MEH Security

Dll Injection

This article is under construction

Before we learn about DLL injection and Process Hollowing, we first have to learn about what exactly a DLL is.

What is a DLL?

A Dll is simply a library of shared code. Different programs and other libraries rely on these to function, as to not reinvent the wheel.
On windows, a Dynamic Link Library, or DLL is the most common and standard format for these.

Different Types of Libraries

There are two types of libraries,

In a static library, the library code is linked/included directly into the program, as if it was embedded into it's own code.
Whereas with a DLL, a separate DLL file which is loaded from disk into each process that needs it, and functions are exported from the DLL to be used by the host process. Thus the host must Dynamically Link the library at runtime, rather than at compile time.
Dll's save disk space, as you don't need to package the same library into each program that needs it, they can instead load it from disk.

DLL Structure

Dlls can be written nearly identical to any other c/c++ program. In an executeable, (.exe), there is an exported function known as the entrypoint, commonly implemented as main.

int main(int argc, char** argv) 

A dll doesn't need a custom entry point, as they're not meant to be executed on their own. However, an entrypoint is still created, known as DllMain.

BOOL APIENTRY DllMain(HMODULE hModule, DWORD ul_reason_for_call, LPVOID lpReserved)
{
    switch ( ul_reason_for_call ) {
    case DLL_PROCESS_ATTACH:
        // Our DLL has been attached to a process
        break;
    case DLL_PROCESS_DETACH:
        //  Our DLL has been freed from a process
        break;
    default:
         break;
    }
    return TRUE;
}

The DllMain entrypoint provieds you with two important and useful parameters, the first being the module handle.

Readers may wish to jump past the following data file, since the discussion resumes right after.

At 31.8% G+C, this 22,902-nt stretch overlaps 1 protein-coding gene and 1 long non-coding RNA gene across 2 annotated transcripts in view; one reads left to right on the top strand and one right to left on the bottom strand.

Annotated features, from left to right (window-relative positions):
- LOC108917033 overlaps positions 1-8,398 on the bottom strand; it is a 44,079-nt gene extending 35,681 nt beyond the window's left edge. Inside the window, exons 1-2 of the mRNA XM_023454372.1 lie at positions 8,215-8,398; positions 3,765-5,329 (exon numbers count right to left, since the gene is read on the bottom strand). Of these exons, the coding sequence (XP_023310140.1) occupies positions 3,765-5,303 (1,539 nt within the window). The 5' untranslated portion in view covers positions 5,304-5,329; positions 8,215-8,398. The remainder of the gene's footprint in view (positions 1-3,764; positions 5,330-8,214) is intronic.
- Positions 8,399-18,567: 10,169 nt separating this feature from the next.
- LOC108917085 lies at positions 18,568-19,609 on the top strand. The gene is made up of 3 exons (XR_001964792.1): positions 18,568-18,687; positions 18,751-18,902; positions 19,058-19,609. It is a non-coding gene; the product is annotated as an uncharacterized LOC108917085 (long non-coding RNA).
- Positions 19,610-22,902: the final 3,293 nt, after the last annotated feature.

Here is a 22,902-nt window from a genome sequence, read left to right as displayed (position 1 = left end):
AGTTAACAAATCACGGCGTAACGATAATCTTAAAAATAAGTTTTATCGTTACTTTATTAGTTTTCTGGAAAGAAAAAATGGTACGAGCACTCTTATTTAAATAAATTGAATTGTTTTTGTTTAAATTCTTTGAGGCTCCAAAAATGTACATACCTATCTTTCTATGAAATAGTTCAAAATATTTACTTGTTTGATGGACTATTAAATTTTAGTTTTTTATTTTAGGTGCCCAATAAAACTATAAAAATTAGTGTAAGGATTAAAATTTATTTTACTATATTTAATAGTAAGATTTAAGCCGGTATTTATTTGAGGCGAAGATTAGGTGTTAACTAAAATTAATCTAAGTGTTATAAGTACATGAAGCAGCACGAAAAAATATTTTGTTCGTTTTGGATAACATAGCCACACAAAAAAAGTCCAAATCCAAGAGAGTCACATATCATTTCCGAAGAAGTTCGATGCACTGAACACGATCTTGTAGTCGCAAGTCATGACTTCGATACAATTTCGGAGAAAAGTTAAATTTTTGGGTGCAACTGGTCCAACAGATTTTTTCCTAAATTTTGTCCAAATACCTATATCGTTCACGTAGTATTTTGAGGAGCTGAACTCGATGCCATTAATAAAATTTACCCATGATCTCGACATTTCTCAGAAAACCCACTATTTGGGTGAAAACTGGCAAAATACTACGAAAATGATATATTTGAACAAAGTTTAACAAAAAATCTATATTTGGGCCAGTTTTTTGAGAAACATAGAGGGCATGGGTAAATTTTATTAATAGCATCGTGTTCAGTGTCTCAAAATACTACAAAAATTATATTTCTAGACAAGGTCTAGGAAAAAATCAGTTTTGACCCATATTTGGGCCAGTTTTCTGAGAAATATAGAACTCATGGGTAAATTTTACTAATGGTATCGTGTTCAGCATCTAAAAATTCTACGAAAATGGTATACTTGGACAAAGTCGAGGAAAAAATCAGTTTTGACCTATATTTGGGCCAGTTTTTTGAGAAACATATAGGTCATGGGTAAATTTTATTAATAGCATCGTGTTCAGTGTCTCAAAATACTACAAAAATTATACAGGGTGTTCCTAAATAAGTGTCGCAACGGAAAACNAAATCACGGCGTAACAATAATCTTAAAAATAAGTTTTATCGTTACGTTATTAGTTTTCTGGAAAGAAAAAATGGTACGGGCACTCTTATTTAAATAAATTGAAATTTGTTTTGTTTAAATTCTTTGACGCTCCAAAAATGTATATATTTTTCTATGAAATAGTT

This is the handle to the current DLL that was just loaded. The second, is an unsigned int32, which specifies the reason for this function being called.
DllMain can be called for multiple reasons, including when it is being attached to a process, as well as detached.

Now for the necescary disclaimer. Everyone on the internet will advice heavily against doing anything with or in DllMain. This is because in the most standard cases, you don't know exactly when your library will be loaded or unloaded. Additionally Loader Lock prevents many actions from occuring when you execute code inside of a DllMain.

However, the Dlls we'll be constructing only have a single export, the entrypoint. They're not meant for shared code, they're meant to be injected into a living process. So our first action, is to create our own thread where we can execute our custom code away from DllMain.
We will have full custom control over when the library is loaded and unloaded.

DWORD WINAPI MyThread(LPVOID lpParam)
{
    // our custom thread where our own code will execute
}

BOOL APIENTRY DllMain(HMODULE hModule, DWORD ul_reason_for_call, LPVOID lpReserved)
{
    // if our DLL was just attached to a process
    if (ul_reason_for_call == DLL_PROCESS_ATTACH) {
        // Create a thread at our MyThread function, and pass the handle to this module so we can unload if we wish.
        CreateThread(NULL, NULL, MyThread, hModule, NULL, NULL);
    }
    return TRUE;
}

Now, our injected DLL will remain loaded into the process as long as it lives, so in order to free it, we must revise our thread routine.

DWORD WINAPI MyThread(LPVOID lpParam)
{
    // add our code here, when we're done, unload
    FreeLibraryAndExitThread((HMODULE)lpParam, 0);
}

The FreeLibraryAndExitThread function (msdn) does exactly what it sounds like. It will free the library we tell it to (in this case, our current library with the parameter passed in from DllMain), and exit the current thread that we created. As a process of this, the DllMain function will be called again, this time with ul_reason_for_call equalling DLL_PROCESS_DETACH.

Test Dll code

Let's write some simple code for our DLL.

#include <Windows.h>

DWORD WINAPI MyThread(LPVOID lpParam)
{
    for(;;) { // infinite loop
        Sleep(100); // sleep so we don't take too much CPU
        if (GetAsyncKeyState(VK_LBUTTON)) { // check if left mouse button is being pressed
            MessageBoxA(NULL, "Left Mouse Button Pressed", "Alert!", MB_OK | MB_SYSTEMMODAL); // show a MessageBox
        }
        if (GetAsyncKeyState(VK_END)) break; // if the END key is being pressed, break the infinite loop
    }
    FreeLibraryAndExitThread((HMODULE)lpParam, 0); // then unload our library
}

BOOL APIENTRY DllMain(HMODULE hModule, DWORD ul_reason_for_call, LPVOID lpReserved)